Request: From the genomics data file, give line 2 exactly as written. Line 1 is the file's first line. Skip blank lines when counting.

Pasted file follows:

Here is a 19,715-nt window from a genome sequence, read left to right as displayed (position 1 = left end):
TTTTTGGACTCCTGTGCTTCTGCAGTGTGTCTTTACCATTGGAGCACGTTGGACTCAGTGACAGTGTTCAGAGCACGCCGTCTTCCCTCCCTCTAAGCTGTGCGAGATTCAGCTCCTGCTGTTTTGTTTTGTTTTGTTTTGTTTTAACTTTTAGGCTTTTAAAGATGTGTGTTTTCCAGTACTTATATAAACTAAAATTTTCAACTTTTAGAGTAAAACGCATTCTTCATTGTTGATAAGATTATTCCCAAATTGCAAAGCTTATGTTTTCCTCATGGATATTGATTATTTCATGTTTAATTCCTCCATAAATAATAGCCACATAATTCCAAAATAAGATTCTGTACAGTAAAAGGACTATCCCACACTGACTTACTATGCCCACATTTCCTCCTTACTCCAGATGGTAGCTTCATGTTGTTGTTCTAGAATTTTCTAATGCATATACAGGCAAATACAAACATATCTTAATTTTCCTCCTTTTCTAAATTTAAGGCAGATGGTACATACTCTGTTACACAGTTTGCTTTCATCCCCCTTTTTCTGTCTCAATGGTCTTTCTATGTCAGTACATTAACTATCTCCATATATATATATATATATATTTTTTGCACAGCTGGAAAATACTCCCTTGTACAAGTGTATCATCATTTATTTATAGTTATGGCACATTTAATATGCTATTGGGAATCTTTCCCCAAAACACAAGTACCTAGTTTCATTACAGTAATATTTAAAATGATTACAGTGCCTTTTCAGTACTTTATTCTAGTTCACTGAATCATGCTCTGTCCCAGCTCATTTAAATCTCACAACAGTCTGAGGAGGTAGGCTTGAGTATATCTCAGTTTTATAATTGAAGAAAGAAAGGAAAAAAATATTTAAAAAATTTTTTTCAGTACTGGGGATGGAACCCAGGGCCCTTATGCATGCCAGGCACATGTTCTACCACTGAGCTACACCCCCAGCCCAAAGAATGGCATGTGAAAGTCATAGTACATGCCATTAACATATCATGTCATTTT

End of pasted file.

TTTTTGGACTCCTGTGCTTCTGCAGTGTGTCTTTACCATTGGAGCACGTTGGACTCAGTGACAGTGTTCAGAGCACGCCGTCTTCCCTCCCTCTAAGCTGTGCGAGATTCAGCTCCTGCTGTTTTGTTTTGTTTTGTTTTGTTTTAACTTTTAGGCTTTTAAAGATGTGTGTTTTCCAGTACTTATATAAACTAAAATTTTCAACTTTTAGAGTAAAACGCATTCTTCATTGTTGATAAGATTATTCCCAAATTGCAAAGCTTATGTTTTCCTCATGGATATTGATTATTTCATGTTTAATTCCTCCATAAATAATAGCCACATAATTCCAAAATAAGATTCTGTACAGTAAAAGGACTATCCCACACTGACTTACTATGCCCACATTTCCTCCTTACTCCAGATGGTAGCTTCATGTTGTTGTTCTAGAATTTTCTAATGCATATACAGGCAAATACAAACATATCTTAATTTTCCTCCTTTTCTAAATTTAAGGCAGATGGTACATACTCTGTTACACAGTTTGCTTTCATCCCCCTTTTTCTGTCTCAATGGTCTTTCTATGTCAGTACATTAACTATCTCCATATATATATATATATATATTTTTTGCACAGCTGGAAAATACTCCCTTGTACAAGTGTATCATCATTTATTTATAGTTATGGCACATTTAATATGCTATTGGGAATCTTTCCCCAAAACACAAGTACCTAGTTTCATTACAGTAATATTTAAAATGATTACAGTGCCTTTTCAGTACTTTATTCTAGTTCACTGAATCATGCTCTGTCCCAGCTCATTTAAATCTCACAACAGTCTGAGGAGGTAGGCTTGAGTATATCTCAGTTTTATAATTGAAGAAAGAAAGGAAAAAAATATTTAAAAAATTTTTTTCAGTACTGGGGATGGAACCCAGGGCCCTTATGCATGCCAGGCACATGTTCTACCACTGAGCTACACCCCCAGCCCAAAGAATGGCATGTGAAAGTCATAGTACATGCCATTAACATATCATGTCATTTT